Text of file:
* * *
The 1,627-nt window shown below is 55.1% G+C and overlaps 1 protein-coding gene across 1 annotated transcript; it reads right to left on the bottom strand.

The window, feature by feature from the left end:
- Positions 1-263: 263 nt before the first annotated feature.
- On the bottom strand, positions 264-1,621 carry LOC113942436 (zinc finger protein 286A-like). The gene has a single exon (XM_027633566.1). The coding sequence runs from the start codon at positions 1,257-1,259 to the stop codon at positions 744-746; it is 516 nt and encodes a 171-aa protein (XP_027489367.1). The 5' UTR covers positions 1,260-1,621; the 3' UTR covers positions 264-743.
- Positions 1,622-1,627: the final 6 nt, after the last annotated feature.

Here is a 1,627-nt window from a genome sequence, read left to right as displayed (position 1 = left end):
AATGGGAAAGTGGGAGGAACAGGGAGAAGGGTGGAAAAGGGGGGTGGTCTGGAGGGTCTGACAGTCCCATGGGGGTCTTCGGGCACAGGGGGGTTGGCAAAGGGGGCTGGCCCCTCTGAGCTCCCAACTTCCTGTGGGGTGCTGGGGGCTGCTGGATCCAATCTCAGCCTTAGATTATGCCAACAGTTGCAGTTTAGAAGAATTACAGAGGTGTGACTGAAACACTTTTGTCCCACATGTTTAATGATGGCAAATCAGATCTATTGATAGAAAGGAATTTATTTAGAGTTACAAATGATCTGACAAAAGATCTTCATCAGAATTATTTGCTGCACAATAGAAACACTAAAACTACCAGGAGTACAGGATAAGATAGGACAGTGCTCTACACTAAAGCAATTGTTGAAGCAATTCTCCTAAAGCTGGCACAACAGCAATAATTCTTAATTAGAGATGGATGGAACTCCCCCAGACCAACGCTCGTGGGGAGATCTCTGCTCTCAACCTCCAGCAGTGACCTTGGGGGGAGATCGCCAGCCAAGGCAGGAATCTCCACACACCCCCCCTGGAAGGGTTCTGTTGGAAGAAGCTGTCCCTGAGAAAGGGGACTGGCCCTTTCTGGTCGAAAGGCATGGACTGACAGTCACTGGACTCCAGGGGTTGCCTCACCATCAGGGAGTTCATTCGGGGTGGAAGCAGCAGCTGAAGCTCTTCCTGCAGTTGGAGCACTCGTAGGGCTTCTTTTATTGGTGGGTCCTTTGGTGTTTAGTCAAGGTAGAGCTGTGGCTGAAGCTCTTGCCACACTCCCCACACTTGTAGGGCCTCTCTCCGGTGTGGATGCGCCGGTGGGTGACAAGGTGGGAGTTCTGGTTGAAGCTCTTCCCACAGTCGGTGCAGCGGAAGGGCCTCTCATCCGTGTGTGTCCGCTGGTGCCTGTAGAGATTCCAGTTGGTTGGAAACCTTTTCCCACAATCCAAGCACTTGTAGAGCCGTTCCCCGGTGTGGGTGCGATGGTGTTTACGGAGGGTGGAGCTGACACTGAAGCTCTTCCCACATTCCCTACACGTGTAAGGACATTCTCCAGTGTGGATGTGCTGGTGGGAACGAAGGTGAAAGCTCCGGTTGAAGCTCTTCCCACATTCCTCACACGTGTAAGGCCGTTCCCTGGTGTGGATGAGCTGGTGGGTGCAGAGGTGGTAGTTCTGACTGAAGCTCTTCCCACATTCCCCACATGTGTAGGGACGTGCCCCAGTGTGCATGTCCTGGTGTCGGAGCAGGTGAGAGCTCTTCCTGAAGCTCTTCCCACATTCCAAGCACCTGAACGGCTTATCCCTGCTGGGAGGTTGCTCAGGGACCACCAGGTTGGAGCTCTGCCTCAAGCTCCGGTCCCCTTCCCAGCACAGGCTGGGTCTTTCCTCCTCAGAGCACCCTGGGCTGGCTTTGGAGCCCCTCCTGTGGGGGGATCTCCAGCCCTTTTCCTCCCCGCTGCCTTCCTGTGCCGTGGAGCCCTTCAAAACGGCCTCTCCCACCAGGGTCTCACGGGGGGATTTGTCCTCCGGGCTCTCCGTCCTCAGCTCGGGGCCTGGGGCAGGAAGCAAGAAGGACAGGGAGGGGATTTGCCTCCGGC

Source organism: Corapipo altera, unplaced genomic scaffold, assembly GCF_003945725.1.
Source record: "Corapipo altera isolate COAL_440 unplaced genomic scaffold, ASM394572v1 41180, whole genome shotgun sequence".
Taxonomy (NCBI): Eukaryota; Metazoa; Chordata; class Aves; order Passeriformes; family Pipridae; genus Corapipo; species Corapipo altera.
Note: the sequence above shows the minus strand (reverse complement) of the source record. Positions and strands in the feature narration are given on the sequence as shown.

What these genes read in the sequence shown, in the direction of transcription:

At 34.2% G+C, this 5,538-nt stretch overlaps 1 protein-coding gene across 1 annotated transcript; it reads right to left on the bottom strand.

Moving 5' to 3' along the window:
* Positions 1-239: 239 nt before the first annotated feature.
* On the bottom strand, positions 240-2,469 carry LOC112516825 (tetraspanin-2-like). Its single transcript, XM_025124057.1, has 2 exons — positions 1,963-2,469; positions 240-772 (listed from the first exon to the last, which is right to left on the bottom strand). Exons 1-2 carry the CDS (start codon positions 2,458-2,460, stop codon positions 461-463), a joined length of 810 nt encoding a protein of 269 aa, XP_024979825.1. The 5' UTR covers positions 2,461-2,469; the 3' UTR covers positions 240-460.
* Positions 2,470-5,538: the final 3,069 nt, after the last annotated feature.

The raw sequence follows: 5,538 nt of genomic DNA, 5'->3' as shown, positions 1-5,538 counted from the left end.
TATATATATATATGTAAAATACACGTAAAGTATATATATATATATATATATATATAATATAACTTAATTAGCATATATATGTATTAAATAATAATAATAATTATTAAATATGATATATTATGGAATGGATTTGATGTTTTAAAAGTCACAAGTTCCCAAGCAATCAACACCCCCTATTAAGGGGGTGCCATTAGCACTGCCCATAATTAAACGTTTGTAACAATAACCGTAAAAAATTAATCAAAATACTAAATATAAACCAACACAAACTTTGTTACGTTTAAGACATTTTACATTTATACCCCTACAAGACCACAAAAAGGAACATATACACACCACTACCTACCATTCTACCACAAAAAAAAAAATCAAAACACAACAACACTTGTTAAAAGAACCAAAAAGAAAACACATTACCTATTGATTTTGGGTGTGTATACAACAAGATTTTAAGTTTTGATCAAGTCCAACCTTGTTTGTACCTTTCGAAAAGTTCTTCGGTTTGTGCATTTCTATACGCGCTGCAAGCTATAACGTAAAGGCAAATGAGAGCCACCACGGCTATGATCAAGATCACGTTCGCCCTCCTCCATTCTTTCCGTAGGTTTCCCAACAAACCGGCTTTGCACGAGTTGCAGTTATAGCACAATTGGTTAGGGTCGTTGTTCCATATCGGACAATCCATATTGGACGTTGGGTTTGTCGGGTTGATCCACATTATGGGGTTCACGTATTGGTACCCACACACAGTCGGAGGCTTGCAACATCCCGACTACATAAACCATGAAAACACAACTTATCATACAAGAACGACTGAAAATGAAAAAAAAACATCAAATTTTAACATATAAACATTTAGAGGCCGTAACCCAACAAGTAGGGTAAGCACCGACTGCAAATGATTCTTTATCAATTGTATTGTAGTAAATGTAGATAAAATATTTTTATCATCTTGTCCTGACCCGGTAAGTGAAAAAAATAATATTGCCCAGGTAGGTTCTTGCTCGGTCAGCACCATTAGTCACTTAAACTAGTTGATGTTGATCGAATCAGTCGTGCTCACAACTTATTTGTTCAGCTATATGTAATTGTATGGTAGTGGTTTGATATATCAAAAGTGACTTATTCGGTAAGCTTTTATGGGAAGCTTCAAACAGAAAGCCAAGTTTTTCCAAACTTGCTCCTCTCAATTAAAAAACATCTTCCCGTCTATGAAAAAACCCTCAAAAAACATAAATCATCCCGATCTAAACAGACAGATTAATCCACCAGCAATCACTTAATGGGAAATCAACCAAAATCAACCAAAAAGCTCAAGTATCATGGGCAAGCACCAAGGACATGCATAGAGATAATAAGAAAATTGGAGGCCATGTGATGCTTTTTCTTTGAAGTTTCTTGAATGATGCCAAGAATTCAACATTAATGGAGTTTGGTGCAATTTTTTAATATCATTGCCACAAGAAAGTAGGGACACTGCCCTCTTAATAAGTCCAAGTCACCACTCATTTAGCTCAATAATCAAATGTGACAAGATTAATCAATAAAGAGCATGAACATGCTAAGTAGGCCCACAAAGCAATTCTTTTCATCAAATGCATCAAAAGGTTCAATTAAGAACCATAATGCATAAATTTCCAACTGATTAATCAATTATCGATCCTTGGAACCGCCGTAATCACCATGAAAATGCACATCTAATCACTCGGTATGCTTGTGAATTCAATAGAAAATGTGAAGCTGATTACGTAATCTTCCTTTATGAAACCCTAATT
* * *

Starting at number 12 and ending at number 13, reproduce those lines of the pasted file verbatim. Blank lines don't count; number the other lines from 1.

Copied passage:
What these genes read in the sequence shown, in the direction of transcription:

At 34.2% G+C, this 5,538-nt stretch overlaps 1 protein-coding gene across 1 annotated transcript; it reads right to left on the bottom strand.